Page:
There is an autosaved version of this post that is newer than the current version. Show autosaved versionJuly 2, 2021
Nominal travelogue… It expresses the teaching of the English theologian William of Ockham (1295-1349). The teaching of William of Ockham, who is considered the founder of nomenclature and one of the pioneers of English empiricism, is also known as scépticisme théologique (Tr. Theological skepticism).
William, an excommunicated Franciscan priest, was one of the main factors in the independence of philosophy from theology. The scholastic age of great thinkers came to an end with William of Ockham.
He was an Aristotelian logician rather than a theologian. By saying “the universal is not real” (that is: it is not an object, it is just a word that expresses many similar things. It is a name) to correct the misinterpretation of Aristotelian logic, first put forward by Porphyrios and then adopted by Avicenna and Augustine, and perpetuated in the metaphysical field. he wanted.
In his commentary to Aristotle’s Categories, Prphyrios debated whether genera and species were substance or corporeal. Metaphysical realism, which says “Universals are real” (La. Universallia sunt realia), was the product of this misinterpretation and discussion. On the other hand, in accordance with Aristotle’s purpose, logical universals that want to regulate what is happening in the human mind are just names (La. Universallia sunt nomina). For the Ockhamian it was true that universals existed before objects (La. Universale ante rem), but this was a proposition of limited validity for theological explanations. To suppose a creator god, the creatures had to have existed in the godlike mind before. However, this did not require them to exist in the human mind, which is the domain of logic.
For the human mind performing the process of acquiring knowledge, of course, the universals emerged after the objects (La. Universale post rem). The human mind had abstracted them from individual objects and presented them as names. William of Ockham thus separated science and metaphysics, philosophy and theology, and drew the boundaries that they could not cross. It is in this result that the doctrine of nominalism, first put forward by Roscelin, the priest of Compiegne (11th century), and later developed by the medieval Aristotelians (14th century) under the leadership of Ockham, is of great importance.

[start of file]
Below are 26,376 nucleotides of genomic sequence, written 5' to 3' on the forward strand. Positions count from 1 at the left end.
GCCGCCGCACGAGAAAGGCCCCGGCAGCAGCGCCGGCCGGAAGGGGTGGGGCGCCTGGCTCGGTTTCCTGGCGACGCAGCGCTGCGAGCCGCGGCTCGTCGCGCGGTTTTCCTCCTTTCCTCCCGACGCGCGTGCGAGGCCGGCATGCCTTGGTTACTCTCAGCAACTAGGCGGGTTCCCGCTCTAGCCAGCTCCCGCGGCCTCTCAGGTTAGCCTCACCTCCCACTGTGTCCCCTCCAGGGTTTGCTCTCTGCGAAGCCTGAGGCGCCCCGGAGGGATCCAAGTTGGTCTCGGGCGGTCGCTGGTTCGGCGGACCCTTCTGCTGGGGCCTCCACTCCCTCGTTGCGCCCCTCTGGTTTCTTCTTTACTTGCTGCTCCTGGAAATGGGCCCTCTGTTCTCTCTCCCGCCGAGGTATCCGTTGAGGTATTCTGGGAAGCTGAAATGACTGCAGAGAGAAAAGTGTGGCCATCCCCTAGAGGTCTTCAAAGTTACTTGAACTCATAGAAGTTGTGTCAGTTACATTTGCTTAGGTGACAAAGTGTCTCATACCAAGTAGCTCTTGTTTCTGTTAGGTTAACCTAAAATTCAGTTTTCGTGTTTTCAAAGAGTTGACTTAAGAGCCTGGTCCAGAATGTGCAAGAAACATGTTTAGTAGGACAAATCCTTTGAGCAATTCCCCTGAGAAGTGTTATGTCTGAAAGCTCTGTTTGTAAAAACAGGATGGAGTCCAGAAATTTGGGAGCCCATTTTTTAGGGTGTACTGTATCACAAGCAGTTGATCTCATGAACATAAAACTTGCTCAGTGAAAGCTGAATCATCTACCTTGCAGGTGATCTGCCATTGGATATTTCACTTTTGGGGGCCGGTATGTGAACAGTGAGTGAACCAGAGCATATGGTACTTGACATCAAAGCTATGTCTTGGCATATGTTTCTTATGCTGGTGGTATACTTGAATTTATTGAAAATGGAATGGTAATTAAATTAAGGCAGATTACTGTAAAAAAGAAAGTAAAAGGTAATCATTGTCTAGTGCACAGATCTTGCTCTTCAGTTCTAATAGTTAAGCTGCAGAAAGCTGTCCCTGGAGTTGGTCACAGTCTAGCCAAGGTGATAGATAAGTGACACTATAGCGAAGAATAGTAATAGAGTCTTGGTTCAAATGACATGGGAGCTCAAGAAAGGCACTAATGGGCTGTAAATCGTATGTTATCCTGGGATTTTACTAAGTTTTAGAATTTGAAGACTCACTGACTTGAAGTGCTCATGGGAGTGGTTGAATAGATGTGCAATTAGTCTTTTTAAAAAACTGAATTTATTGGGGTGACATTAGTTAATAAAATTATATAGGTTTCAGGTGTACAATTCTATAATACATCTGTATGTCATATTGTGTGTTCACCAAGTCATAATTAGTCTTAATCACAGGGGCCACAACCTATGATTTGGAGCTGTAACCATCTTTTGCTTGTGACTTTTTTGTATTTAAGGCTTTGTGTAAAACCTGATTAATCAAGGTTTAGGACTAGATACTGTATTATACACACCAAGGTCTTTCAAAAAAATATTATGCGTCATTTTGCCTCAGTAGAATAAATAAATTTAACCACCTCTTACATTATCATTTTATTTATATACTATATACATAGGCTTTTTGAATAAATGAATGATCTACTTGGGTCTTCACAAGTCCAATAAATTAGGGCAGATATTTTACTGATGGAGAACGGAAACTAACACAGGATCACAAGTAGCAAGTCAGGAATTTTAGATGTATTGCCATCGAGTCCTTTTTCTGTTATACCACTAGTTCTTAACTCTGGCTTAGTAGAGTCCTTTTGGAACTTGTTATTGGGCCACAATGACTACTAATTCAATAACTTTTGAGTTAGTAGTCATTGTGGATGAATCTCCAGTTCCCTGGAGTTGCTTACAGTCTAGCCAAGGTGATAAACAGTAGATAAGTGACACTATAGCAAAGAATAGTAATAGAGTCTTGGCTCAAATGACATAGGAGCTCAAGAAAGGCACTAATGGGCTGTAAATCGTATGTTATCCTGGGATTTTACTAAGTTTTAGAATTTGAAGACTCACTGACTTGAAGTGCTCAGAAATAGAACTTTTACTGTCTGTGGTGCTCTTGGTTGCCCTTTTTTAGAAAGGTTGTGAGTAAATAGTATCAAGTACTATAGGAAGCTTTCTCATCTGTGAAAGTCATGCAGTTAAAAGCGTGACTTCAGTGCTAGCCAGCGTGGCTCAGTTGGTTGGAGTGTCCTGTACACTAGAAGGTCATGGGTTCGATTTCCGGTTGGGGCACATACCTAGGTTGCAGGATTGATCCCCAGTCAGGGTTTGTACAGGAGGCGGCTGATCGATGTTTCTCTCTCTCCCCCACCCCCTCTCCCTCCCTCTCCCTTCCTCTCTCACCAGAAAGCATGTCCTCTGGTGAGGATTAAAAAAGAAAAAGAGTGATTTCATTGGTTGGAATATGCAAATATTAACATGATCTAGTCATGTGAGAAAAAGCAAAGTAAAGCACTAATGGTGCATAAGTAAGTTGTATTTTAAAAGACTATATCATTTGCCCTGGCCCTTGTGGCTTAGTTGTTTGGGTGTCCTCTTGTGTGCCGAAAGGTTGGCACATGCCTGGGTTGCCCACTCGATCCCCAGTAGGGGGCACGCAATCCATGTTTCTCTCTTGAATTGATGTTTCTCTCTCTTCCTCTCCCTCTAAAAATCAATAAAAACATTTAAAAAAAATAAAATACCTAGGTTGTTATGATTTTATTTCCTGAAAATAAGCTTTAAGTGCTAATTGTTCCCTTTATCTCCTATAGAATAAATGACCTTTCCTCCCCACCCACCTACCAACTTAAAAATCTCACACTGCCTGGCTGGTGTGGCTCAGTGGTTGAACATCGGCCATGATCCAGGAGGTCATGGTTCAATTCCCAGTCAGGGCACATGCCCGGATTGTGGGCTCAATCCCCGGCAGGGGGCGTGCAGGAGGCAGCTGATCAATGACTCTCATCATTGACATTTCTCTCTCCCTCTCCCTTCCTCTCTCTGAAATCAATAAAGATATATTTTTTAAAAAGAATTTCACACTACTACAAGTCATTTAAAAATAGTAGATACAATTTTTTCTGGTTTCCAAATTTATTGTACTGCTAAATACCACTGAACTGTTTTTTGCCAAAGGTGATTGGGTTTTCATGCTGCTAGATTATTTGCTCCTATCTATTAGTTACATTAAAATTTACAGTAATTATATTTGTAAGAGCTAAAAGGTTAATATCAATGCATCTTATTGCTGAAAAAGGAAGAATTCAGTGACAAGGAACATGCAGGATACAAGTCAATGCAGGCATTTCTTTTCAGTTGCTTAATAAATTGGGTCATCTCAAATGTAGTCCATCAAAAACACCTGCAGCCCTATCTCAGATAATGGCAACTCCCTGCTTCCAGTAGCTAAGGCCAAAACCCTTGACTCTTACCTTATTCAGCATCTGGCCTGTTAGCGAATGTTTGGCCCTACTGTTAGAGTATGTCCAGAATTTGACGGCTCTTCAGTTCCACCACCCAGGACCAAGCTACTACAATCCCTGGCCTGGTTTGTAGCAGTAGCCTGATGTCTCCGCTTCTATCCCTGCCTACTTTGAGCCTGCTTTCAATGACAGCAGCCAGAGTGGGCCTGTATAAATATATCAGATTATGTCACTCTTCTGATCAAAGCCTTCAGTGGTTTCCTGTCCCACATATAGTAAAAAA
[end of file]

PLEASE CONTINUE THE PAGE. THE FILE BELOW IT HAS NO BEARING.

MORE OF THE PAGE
Meanwhile, it should be remembered that the great scholastic Thomas Aquino (13th century) also sensed this misinterpretation of Aristotle’s logic and tried to correct it. It should not be forgotten that Duns Scotus’ semi-realism (13th century) also strengthened the foundations of Ockhamism with its great inclination towards nominalism, although it prevented Thomas’s attempt to correct it by connecting logic to metaphysics. The idiom Ockhamisme specifically expresses the logic of William of Ockham (See E. A. Moody, The Logic of William of Ockham, London 1935). This logic is particularly famous for dividing meanings into three: logical, epistemological, theological. The strength of this logic is that it treats objects as the main and thoughts as secondary.
However, it is also a big mistake to deny that the singular includes the general. According to Ockham, only individual objects are real, general concepts are created by humans, and they have no reality independent of the objects, nor do they reflect the properties of objects. This forward drive carries the necessary fallacy of opposing metaphysics with a metaphysical understanding. Indeed, Ockhamism’s erroneous view of this truth will be used against materialism in Berkeley’s contemporary semantics.
While distinguishing the singular from the general, contrasting them with a metaphysical understanding without seeing their dialectical dependence is the main reason for this error. The characterization of Ockhamisme with theological skepticism is due to the doubt it creates against the theology’s claim to rationality and scientificity. For the Ockhamian one should simply believe, not try to reconcile theology with rationality. It is nothing but the sum of all the scholastic, rotten and empty assumptions that claim to make the science of the divine realm. Ockhamism, which turned the universities of the 14th and 15th centuries into real battlegrounds, is one of the most progressive movements of the Middle Ages, despite its weak points. One of the masters of philosophy says: “Nomenclature is the first expression of materialism in the Middle Ages.”
Prepared by: Sociologist Ömer Yıldırım